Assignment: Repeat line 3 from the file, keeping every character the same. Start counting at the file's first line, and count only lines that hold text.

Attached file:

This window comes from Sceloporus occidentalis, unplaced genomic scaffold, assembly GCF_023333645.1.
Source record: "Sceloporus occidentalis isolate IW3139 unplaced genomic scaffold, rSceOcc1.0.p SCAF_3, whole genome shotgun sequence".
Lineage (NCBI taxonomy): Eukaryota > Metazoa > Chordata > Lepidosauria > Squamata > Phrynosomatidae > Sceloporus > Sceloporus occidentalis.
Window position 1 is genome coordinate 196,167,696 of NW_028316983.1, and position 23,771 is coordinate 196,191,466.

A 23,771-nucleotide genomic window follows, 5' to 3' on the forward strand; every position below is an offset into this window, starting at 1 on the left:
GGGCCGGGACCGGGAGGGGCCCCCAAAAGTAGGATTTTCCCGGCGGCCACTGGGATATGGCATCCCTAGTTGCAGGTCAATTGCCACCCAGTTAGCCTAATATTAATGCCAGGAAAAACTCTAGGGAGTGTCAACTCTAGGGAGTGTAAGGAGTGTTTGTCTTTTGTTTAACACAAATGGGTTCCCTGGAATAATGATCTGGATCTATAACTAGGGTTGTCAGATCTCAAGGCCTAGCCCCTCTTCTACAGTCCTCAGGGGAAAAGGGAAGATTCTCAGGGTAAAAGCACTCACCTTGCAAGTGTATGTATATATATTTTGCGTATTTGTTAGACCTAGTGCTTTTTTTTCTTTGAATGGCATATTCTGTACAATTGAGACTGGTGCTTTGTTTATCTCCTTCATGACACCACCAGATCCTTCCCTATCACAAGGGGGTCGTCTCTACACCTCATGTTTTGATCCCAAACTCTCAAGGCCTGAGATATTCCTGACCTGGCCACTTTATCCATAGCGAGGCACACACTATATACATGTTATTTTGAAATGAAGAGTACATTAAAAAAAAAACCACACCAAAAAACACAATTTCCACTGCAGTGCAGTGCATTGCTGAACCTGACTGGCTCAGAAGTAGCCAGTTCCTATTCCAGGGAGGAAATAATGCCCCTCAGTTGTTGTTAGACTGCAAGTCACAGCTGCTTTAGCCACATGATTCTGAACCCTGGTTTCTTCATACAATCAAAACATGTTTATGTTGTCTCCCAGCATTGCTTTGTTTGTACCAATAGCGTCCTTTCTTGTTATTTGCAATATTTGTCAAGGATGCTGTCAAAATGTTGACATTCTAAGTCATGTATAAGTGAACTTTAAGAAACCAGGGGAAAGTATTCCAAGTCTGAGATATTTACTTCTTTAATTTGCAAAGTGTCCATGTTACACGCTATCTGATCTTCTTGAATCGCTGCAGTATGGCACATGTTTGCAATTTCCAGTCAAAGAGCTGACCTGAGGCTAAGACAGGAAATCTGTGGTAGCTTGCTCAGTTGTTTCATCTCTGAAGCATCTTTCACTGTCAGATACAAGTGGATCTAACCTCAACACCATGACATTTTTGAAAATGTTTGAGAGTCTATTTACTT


Lineage (NCBI taxonomy): Eukaryota > Metazoa > Chordata > Lepidosauria > Squamata > Phrynosomatidae > Sceloporus > Sceloporus occidentalis.